Sunday, October 29, 2017
We left Page, Arizona in the morning and headed for the North Rim of the Grand Canyon. As we approached the area I noticed smoke. Why does it have to be smoke?
The Park was in the process of a prescribed/controlled burn in the North Rim area. Of course they were.
We entered the park and to our delight saw a skunk, a live one mind you, cross the road ahead of us! Finally we could take skunks off our “dead animals we’d seen” list and move them to the live list. Yay!
Not to be detered by the smoke, we drove on into the park. Along the way Alan saw a (dead) Kaibab Squirrel on the side of the road. He mentioned it to me afterwards. Kaibabs are a cousin of the Abert Squirrel, but they are almost black in color with more white plumage on their tails.
After we arrived at the Visitor Center at the end of the road, we hiked Bright Angel Point Trail, which was a little nerve-wracking at a few points, to see what we could see of the canyon.
Despite the haze of the smoke it was pretty impressive – I just wished my photos could have captured it better.
While at the Visitor Center I noticed a table laid out with animal skulls. One of the park Rangers came over to see what I could identify. I did an okay job for all but the cougar and a fox skull. I correctly identified a condor skull and she said I was the only one so far to do that. We then got into a discussion about where we might be able to see some condors. She told us that the best place right now to view condors would be at Lees Ferry, which we would be passing on our way to our campsite. We had passed it on the way to the park and almost stopped, but decided to go to the park first.
As we left the park Alan pointed out the Kaibab Squirrel he’d seen and we slowed a bit to confirm its identity. Then, not more than 100 feet further up the road, one of the buggers ran across the road in front of us. Bingo! We could add this one to our Live list.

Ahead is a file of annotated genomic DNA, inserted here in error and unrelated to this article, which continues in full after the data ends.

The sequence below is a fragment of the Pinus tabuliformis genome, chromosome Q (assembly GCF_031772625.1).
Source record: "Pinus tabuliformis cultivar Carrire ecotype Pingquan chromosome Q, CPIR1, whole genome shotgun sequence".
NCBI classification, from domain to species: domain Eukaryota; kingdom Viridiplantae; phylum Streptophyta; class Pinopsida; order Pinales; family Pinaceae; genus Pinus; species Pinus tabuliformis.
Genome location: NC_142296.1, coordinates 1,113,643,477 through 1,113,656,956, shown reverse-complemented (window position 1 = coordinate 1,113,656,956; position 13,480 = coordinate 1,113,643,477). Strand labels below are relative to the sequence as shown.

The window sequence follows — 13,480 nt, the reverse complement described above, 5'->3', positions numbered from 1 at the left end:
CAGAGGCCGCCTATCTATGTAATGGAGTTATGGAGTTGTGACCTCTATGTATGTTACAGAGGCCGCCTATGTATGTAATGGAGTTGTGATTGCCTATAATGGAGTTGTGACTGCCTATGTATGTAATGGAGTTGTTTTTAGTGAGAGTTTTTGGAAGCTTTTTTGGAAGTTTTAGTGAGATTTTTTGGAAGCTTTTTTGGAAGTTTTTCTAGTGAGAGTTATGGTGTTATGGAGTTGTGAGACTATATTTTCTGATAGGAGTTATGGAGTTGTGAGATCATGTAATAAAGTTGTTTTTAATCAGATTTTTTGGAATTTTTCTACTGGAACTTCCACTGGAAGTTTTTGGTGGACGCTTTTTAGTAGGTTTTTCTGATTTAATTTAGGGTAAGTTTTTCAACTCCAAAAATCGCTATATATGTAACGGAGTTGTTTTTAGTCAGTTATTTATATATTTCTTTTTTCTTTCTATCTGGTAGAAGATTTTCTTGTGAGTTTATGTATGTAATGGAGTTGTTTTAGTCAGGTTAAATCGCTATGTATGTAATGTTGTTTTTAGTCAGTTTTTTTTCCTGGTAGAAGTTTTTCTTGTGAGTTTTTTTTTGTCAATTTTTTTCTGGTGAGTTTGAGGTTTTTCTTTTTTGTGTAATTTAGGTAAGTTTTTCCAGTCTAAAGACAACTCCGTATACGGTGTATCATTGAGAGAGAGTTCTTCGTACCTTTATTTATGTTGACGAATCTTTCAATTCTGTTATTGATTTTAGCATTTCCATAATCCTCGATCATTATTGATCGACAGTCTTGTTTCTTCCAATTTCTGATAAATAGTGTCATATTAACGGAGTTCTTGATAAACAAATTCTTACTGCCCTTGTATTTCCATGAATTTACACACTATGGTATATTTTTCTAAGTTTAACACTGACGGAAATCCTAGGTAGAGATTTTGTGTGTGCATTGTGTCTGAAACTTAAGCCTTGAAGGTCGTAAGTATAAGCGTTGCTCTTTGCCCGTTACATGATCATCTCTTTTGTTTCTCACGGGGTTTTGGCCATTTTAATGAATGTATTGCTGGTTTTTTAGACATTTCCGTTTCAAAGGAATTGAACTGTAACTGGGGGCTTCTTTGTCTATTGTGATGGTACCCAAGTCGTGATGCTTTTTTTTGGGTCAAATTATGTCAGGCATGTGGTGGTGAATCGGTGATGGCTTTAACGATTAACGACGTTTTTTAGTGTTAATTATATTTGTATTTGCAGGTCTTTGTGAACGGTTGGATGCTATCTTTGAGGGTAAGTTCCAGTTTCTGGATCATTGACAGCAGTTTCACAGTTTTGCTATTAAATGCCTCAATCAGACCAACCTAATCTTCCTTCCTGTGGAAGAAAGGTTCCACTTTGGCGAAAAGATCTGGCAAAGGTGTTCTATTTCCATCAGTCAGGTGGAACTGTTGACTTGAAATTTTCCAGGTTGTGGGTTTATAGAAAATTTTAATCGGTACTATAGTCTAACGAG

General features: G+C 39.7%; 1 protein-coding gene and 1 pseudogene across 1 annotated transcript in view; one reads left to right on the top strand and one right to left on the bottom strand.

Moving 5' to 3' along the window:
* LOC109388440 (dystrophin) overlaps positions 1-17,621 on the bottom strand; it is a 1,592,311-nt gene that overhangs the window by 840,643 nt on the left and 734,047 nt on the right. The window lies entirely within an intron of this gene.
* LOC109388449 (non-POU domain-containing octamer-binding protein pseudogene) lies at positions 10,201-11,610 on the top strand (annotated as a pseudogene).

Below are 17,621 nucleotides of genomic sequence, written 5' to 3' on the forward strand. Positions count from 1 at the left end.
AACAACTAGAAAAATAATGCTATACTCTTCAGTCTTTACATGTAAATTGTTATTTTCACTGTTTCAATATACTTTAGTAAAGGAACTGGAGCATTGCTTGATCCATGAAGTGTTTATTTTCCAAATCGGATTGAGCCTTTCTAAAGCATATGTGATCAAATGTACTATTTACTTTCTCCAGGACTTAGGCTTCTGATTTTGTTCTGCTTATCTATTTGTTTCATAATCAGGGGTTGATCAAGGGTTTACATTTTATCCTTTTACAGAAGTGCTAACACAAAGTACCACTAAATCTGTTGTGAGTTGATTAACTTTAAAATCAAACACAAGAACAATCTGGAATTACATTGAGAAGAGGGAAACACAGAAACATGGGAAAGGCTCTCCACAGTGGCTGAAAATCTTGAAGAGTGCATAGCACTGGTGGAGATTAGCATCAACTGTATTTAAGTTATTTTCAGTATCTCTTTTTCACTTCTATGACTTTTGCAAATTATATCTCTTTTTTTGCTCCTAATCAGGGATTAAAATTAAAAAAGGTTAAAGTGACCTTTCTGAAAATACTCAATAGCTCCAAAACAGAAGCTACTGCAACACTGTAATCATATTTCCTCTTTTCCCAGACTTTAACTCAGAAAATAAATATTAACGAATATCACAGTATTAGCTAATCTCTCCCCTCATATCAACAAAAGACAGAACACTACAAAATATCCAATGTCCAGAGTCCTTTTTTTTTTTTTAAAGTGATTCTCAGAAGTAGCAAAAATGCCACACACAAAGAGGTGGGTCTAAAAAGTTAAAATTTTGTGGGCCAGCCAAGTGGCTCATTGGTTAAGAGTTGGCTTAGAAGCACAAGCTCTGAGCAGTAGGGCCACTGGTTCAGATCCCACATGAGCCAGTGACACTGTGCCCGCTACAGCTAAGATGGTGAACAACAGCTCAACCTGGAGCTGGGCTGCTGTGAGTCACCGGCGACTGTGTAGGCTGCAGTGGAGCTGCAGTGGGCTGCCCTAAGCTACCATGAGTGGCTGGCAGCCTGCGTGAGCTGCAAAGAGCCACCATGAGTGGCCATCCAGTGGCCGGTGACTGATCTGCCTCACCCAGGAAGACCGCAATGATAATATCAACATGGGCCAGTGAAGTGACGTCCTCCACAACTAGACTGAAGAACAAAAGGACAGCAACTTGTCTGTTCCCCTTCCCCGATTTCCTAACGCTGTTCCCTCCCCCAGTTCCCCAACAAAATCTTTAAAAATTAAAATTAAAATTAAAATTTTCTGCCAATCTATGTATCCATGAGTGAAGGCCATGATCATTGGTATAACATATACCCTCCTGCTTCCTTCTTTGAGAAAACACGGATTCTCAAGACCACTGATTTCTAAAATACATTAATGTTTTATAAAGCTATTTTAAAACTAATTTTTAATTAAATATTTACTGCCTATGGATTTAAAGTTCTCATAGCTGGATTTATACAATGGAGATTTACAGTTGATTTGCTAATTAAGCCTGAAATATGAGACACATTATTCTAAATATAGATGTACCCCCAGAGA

We stopped at Lees Ferry and walked across the foot bridge but did not see any condors. After asking inside the information center we were told told the condors had been there in the morning. Nuts.
We set up camp just outside of Flagstaff and I cooked up some chicken soup for dinner. When we had settled in we began to notice how windy it had gotten and worked on securing the tent down with stakes and guy lines.
Monday, October 30, 2017
We got an early start, stopping at McDonald’s for a quick breakfast first. This day we headed to the South Rim via the South Entrance Road.
We parked in the main visitor parking lots and after talking to a ranger about condors, we’re told that the birds were following hunters, cleaning up behind their kills, so they would most likely not be seen.
Using the Blue Line Shuttle we took it to the Red Line to continued the path west. We got off at every stop along the way to take pictures. The fires from the North Rim created a slight haze, but we could still see the breadth of the canyon clearly.
There are no words to describe the depth and width of the Grand Canyon. It has inspired poets, artists and lovers of nature for decades, and rightly so. The colors vary with the position of the sun and the appearance of clouds. Sunrise and sunset make for even more color variations. The canyon is something that one must see with one’s own eyes and heart to understand.
We finally arrived at Hermit’s Rest, the end of the line. With photos taken we headed to the Visitor Center back along the route we’d come on.
Tuesday, October 31, 2017
Woke up and as I was getting gear into the truck I saw an Abert Squirrel in the campground. I called to Alan and carefully retrieved my camera from the truck. I was able to get a few shots of it before it ran off.
Grand Canyon via the east Desert entrance was our destination for the day. This part of the park does not have shuttle service so we got to selectively stop at whichever sites we were interested in and stay as long as we liked. Our first stop was the Viewing Tower, a beautifully crafted, multi-level building with Native American symbols painted on the interior walls. The view of the canyon from the tower was fantastic.
While at the tower and its overlook we watched ravens play in the thermals. They are such acrobats, it was hard to keep up with them.
We continued on the road westward, stopping at every pull-off, and we stopped at the Yavapai Museum for sandwiches out of the back if the truck. One of the last stops we made was at the Geology Museum, which had all kinds of fascinating facts and history about the canyon.
We drove back out eastward, stopping a Lipen Point to wait for, and photograph sunset on the canyon. It got cold, and so did I, but it was worth it.